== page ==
A. According to the National Association for the Education of Young Children, the assessment of children’s development and learning is essential for teachers and programs in order to plan, implement, and evaluate the effectiveness of the classroom experiences.

B. For this assignment, you will create an informal assessment presentation that you could share with prospective employers, your administrator, or other teachers and colleagues.

C. Since you will be presenting to others in the field, there is no need to explain the basics of the assessment; rather, use this assignment to dive deeper with your explanation.

D. This presentation should be a showcase of the knowledge you have regarding three specific informal assessments that are developmentally appropriate for children as well as your critical reflection of how you view the assessment adding to the quality of your program for your children.

E. Choose three specific assessments from the list below:

· Anecdotal Records

· Checklists

· Event Sampling

· Portfolios

· Rating Scales

· Rubrics

· Running Record

· Teacher and Child Self-Assessments

· Time Sampling

For each assessment:

1. Describe how the assessment will be used to support the following areas:

o Planning and Adapting Curriculum

o Improving Teacher and Program Effectiveness

o Tracking Children’s Progress for Teachers and Families

o Screening for Special Needs.

2. Discuss the advantages of using the assessment.

3. Explain the potential obstacles of using the assessment.

4. Develop a plan of action to attempt to overcome obstacles.

5. While the required content will stay the same, you may be creative with how you will present your work. Some ideas include:

· Visual/Text. You can create a text-based reflection using Word, PowerPoint, or PDF format. it is suggested that you save your work as a PDF

 

6. For this assignment, be sure you have addressed the four requirements with careful thought and college-level writing.

7. Please integrate your own insights and reflections, as well as research, as you complete this assignment. Additionally, refer to the textbook as well as at least one additional scholarly source. Citations must be properly formatted in APA style.

Authentic Assessment Methods

In this chapter, you will encounter several alternative, or authentic, methods of assessment and will experience firsthand their teacher-friendly attributes. Before beginning, however, it is important to note that just as with standardized tests, there are precautions to take and shortcomings to guard against. Thus, when you engage in any of these authentic methods, you should keep the following points in mind:

 

Avoid making assumptions about the child or children you observe. Do your best to keep your mind neutral during observational and other methods.

Take care when using descriptive words. They can be biased, just when you should be neutral.

Do not label children, either in a positive or negative way. It is not helpful to think of a child as “the good one” or “the rowdy one.”

Take time to examine your own biases before, during, and after your observation. Avoid favoritism. Do you prefer some children over others? Again, stay neutral.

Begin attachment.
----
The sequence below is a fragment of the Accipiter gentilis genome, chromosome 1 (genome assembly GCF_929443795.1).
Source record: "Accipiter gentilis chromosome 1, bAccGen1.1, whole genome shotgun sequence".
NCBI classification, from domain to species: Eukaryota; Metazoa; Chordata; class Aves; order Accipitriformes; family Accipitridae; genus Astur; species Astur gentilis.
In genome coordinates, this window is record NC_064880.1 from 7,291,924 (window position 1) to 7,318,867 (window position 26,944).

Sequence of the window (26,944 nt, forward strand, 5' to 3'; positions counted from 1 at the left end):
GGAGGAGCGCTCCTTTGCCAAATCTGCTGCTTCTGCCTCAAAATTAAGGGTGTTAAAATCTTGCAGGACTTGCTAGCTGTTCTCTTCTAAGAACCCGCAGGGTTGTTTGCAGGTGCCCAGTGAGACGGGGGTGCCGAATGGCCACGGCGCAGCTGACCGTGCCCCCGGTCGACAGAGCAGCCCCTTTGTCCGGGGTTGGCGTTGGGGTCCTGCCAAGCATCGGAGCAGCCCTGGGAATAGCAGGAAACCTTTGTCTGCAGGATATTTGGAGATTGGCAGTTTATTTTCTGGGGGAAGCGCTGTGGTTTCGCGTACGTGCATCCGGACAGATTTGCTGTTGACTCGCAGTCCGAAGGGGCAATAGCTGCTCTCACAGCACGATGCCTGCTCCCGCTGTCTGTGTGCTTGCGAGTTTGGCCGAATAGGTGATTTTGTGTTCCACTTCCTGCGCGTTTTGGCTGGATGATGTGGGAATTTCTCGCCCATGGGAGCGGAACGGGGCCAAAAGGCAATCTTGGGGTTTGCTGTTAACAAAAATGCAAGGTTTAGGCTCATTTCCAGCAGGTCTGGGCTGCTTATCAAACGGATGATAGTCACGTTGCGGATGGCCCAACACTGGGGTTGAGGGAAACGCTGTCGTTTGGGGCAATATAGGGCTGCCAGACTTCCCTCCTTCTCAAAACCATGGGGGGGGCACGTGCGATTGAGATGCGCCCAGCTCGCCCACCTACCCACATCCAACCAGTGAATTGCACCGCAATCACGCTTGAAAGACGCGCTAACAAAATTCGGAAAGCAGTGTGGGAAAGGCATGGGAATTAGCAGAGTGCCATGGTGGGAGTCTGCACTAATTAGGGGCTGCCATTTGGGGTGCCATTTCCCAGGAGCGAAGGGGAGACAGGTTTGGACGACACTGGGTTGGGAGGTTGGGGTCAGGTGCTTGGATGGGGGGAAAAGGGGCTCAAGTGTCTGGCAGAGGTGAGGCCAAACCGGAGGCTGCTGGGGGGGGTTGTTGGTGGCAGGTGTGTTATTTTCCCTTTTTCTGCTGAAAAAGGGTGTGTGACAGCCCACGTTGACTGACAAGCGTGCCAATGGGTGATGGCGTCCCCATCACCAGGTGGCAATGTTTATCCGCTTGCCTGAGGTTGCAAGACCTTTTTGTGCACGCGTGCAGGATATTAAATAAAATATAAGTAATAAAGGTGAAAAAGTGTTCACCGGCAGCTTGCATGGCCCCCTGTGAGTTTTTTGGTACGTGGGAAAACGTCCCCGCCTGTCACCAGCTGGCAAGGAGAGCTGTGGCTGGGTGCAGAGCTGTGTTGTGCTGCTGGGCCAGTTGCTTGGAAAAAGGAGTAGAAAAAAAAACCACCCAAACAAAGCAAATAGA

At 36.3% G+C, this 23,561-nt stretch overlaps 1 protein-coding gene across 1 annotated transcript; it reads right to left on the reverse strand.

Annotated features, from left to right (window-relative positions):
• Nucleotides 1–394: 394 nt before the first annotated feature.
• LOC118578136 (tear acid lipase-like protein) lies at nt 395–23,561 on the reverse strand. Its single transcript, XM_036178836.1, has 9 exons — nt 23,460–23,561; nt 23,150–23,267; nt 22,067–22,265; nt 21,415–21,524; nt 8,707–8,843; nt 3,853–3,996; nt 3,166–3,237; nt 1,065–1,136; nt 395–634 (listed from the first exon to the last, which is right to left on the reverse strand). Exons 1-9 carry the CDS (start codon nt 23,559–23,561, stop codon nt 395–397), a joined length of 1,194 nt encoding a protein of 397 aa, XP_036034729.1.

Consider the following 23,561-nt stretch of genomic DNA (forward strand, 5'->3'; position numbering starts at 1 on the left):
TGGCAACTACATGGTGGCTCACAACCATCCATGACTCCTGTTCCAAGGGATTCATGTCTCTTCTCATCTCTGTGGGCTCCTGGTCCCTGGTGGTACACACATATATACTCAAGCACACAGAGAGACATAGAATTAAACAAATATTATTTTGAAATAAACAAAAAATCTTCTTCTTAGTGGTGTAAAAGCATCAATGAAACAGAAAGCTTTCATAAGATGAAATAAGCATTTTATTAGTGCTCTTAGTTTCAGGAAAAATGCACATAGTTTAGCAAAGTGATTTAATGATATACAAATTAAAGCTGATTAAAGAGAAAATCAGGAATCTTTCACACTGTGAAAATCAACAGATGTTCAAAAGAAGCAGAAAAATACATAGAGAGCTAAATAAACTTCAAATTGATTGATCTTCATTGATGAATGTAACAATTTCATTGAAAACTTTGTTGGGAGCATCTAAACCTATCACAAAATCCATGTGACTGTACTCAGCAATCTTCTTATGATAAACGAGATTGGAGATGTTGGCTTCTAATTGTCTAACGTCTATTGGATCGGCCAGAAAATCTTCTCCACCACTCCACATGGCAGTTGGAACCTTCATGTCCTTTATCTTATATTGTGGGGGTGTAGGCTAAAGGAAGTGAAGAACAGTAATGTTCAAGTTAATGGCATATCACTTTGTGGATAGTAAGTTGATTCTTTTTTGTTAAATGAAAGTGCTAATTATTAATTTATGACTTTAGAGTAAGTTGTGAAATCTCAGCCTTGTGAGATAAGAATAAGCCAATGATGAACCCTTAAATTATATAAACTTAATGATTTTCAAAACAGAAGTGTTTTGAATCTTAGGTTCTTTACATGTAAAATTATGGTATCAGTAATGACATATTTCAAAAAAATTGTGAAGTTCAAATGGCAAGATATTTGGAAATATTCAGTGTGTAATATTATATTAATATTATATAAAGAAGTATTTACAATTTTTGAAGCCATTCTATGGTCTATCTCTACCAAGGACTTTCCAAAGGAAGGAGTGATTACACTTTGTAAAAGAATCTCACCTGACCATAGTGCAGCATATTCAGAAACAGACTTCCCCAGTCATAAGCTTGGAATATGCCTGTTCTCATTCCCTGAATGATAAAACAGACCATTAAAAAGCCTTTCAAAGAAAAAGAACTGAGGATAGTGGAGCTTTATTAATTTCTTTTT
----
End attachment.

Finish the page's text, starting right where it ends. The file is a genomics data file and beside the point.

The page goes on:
Do not let background information keep you from being objective. There is infor­mation you possibly need to know, but it may have little to do with the upcoming assessment.

Realize your own limitations as a beginning assessor, or even as a more experienced one evaluating a new child. If possible, get a second opinion from another professional to determine if you understand situations the same way (Clark and McDowel, n.d.).

Following are some of the major early childhood authentic assessment methods. They are presented in alphabetical order, beginning with anecdotal records.

 

Anecdotal Records

Narrative descriptions, or what might be thought of as stories about children’s behaviors, are called anecdotal records. As with most stories, they are typically written in the past tense. Anecdotal records are usually fairly brief, but longer accounts can be useful as well. They are probably at their most accurate when written in the moment, but of course, teachers frequently do not find time to write the story until later. In such a case, it is most helpful to write a few quick reminder notes to be used when sufficient time becomes available.

 

Anecdotal records are especially helpful for teachers when descriptions of children’s behaviors can be better understood by knowing exactly where and when they happened. Anecdotal records are useful when a child engages in a behavior previously unobserved, such as taking first steps or speaking in a complete sentence; they are equally useful for recording behaviors that set a child apart from others, whether the experience demonstrates giftedness or is a cause for concern. Communication with children’s families about their children’s behaviors can be helped through anecdotal records, particularly if they are well done. What constitutes a high-quality anecdotal record has itself been the subject of much research and commentary. The following observations and suggestions are adapted from Fleege (1997), Gullo (2005), and Wortham (2006):

 

Anecdotes should be records of direct observation only, not hearsay from someone else.

Anything written should be accurate and specific. No essays or journal-style writing.

Anecdotes should be recorded as soon as possible after an observation.

Behaviors should be written in objective, non-judgmental language. Interpretations are written later, either in a separate column or in a different document.